Elephant poaching levels are the worst in a decade and recorded ivory seizures are at their highest levels since 1989, according to a report published today by the United Nations-backed convention on endangered species.
“We need to enhance our collective efforts across range, transit and consumer states to reverse the current disturbing trends in elephant poaching and ivory smuggling,” the Secretary-General of the Convention on International Trade in Endangered Species of Wild Fauna and Flora (CITES), John E. Scanlon, said in a news release on the report.
“While being essential, enforcement efforts to stop wildlife crime must not just result in seizures – they must result in prosecutions, convictions and strong penalties to stop the flow of contraband,” he added. “The whole ‘enforcement chain’ must work together.”
The report – Elephant Conservation, Illegal Killing and Ivory Trade – analyses data from the CITES programme on Monitoring the Illegal Killing of Elephants; the International Union for Conservation of Nature’s data on the status of elephant populations; the Elephant Trade Information System (ETIS) managed by the wildlife trade monitoring network TRAFFIC; and the CITES trade database managed by the UNEP World Conservation Monitoring Centre.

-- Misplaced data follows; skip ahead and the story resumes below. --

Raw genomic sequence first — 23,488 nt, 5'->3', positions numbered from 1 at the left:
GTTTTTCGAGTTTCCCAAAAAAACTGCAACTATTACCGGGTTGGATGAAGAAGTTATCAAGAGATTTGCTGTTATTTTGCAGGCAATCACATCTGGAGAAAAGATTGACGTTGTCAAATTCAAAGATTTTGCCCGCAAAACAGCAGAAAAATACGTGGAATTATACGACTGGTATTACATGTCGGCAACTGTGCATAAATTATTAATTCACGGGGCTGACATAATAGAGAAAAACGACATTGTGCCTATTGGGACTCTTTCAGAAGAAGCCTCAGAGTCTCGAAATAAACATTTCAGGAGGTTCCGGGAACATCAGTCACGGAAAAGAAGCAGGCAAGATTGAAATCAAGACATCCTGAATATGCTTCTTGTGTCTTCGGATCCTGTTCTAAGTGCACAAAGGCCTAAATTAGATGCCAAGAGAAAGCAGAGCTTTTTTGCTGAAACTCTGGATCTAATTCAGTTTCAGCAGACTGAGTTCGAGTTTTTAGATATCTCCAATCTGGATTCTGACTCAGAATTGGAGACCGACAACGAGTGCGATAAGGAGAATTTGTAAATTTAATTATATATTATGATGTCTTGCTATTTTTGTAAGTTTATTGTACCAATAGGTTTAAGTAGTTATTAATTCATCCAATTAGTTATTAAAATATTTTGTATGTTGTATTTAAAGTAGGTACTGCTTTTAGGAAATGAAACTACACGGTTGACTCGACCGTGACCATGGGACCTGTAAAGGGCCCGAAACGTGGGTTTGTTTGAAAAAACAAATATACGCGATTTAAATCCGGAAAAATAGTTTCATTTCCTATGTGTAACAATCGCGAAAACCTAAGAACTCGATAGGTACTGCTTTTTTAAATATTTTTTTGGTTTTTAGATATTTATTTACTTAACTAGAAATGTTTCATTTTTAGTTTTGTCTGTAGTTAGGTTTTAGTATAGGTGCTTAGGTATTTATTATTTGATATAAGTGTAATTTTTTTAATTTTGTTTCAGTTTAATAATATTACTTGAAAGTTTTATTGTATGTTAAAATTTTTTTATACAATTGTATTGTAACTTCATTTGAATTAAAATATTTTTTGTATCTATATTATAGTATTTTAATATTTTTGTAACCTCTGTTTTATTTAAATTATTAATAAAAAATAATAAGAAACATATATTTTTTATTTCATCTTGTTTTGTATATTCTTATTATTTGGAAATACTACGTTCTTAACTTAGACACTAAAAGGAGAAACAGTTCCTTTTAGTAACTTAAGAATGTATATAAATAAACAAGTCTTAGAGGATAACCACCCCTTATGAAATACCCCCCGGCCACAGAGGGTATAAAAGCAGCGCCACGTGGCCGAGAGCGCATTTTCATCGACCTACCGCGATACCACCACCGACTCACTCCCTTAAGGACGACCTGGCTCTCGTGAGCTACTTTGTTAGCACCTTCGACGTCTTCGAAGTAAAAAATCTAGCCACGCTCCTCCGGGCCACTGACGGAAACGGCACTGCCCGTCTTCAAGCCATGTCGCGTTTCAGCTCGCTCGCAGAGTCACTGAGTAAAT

According to ETIS data, three of the five years in which the greatest volumes of ivory were seized globally occurred in 2009, 2010 and 2011. In 2011 alone, there were 14 large-scale ivory seizures – a double-digit figure for the first time in 23 years, when ETIS records were first compiled. They totalled an estimated 24.3 tonnes of ivory, more than in any previous year.
The sources of information have shown a very close correspondence between trends in elephant poaching and trends in large-scale ivory seizures, detecting essentially the same patterns at different points in the illegal ivory trade chain, CITES noted.
Large-scale ivory seizures – those involving more than 800 kilograms of ivory in a single transaction – typically indicate the participation of organised crime. Most of the ivory smuggling containers leave Africa through Indian Ocean seaports on the continent’s eastern coastline, primarily from Kenya and Tanzania, with China and Thailand the two primary destinations for illegal ivory consignments from Africa, according to the seizure data.
Some African and Asian countries have made significant efforts to enhance enforcement, CITES noted. For example, China conducted earlier this year a major operation which resulted in the seizure of more than 1,366 kilograms of ivory and the arrest of 13 suspects.
CITES said that the critical situation in Africa demonstrates the urgent need to implement the African Elephant Action Plan, which was created by all African elephant range States under the auspices of CITES in 2010. The plan envisages investing $100 million over three years into elephant conservation efforts.
The report’s findings, largely based on information submitted by governments, will be taken up at the 62nd meeting of the CITES Standing Committee, in Geneva from 23 to 27 July.